In November 1998, a project to replace the plain West Window of our church with an etched engraving depicting the event of the Transfiguration narrative was completed. This was commissioned from Miss Sally Scott (Cert RA Schools) who is one of our country's leading artists in this field. It provides a stunning addition to our building internally, as well as providing a very visible witness to those who can view it from the road.
The parish church lies close to the southern boundary of the wooded church grounds which have been enhanced to provide a new Garden of Remembrance with money raised from our Millennium Appeal. The entrance to the church is reached by stone steps to an entrance porch through swing doors at either end of the porch. There is a small car park below the entrance to the church and a larger car park to the east side of the church.
The Chapel Of St Nicolas
The first chapel of St Nicolas - positioned in Panorama Road at the Sandbanks end of the parish - was also a wooden structure built on land purchased from the Harbour Board in 1930.
In 1982 it was decided to replace it with the present chapel - again designed by Lionel Gregory - together with the addition of two bungalows for the use of retired clergy.
This small chapel - which only seats about 30 people - has a weekly service of Holy Communion on Wednesdays at 10.30 a.m.
Most parishes think that they are unique in some way! This one certainly has unique features; and - if you have time - you might like to read something about the development of the area over the past 100 years or so. To do this, you might like to read our Parish History.
Canford Cliffs is sometimes inaccurately caricatured as the "Beverly Hills" of Bournemouth and Poole ... and indeed, we do have a smattering of "personalities" having homes in the area. Substantial houses, extensive grounds, expensive cars and well dressed residents all help to sustain the myth of a millionaire's paradise. Despite this being a small part of local life, the majority of residents are retired people from all walks of life. We have a large number of elderly people who live alone.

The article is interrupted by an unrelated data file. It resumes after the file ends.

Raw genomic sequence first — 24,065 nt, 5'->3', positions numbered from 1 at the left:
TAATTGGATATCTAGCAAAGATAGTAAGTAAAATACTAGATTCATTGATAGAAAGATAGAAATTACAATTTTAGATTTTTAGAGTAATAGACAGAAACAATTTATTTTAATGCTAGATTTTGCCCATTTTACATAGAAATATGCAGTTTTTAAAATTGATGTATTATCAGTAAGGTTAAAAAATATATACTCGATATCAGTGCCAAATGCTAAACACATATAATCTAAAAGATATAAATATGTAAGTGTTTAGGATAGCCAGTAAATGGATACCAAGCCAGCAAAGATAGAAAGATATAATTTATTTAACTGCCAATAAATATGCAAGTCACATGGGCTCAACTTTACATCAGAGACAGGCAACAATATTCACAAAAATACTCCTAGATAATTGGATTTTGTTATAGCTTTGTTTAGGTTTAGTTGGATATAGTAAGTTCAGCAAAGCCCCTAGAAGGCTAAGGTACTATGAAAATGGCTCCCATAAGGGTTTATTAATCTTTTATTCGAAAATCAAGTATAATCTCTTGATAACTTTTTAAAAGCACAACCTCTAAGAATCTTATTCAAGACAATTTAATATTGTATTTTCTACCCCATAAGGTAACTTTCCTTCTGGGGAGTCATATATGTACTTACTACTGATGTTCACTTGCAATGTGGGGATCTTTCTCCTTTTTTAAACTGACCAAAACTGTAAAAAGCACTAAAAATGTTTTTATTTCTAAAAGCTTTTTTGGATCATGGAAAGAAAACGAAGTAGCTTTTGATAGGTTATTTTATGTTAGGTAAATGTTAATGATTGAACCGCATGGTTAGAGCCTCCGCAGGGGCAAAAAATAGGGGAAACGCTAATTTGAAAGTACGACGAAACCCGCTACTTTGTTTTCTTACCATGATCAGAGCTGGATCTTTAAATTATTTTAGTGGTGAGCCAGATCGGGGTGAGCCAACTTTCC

Although the Diocesan Directory lists the population as 1,921 the figure is probably inaccurate. It is considerably larger in the Summer months! The present electoral roll figure is 200. The majority of people are retired and come from other parts of the country after successful careers in industry, banking or the forces. Some have had a connection with the harbour through sailing. Others are attracted by the prospect of golf, bridge and the climate! Some see Canford Cliffs as a desirable residential area with good amenities, carefully protected from the invasion of light industry or the spread of vandalism.
The Church Family
There are currently 200 names on the electoral roll of the parish, nearly all of whom we see on a regular basis. Despite the high average age, we have a very active membership! There are a number of church activities (some of which are listed below).
We tend to use traditional language forms of worship largely because this is what most of our congregation have grown up with rather than from any other dogmatic reason. Our regular services are listed here. We experiment on occasion with other forms and make full use of the Common Worship provision. Our main Sunday mid-morning act of worship usually has numbers in excess of 100. We have a small Sunday School which would be willing to expand if numbers took off!
Choir: We have a good musical tradition, with an adult choir of approximately 18 members. As with many churches we currently need more men! Our organist and Choirmaster has good local links which enables our choir to be augmented with other local singers for the larger occasions.
Music : The organ was rebuilt in the early '90s. We welcome occasional visits from choirs and enjoy hosting other occasional musical events.
House Groups: We have two groups which meet year round with occasional breaks; but in Lent several groups participate in Lenten study. In addition, it has been an annual custom for a party to go to Glastonbury Abbey Retreat House for a time of study and reflection.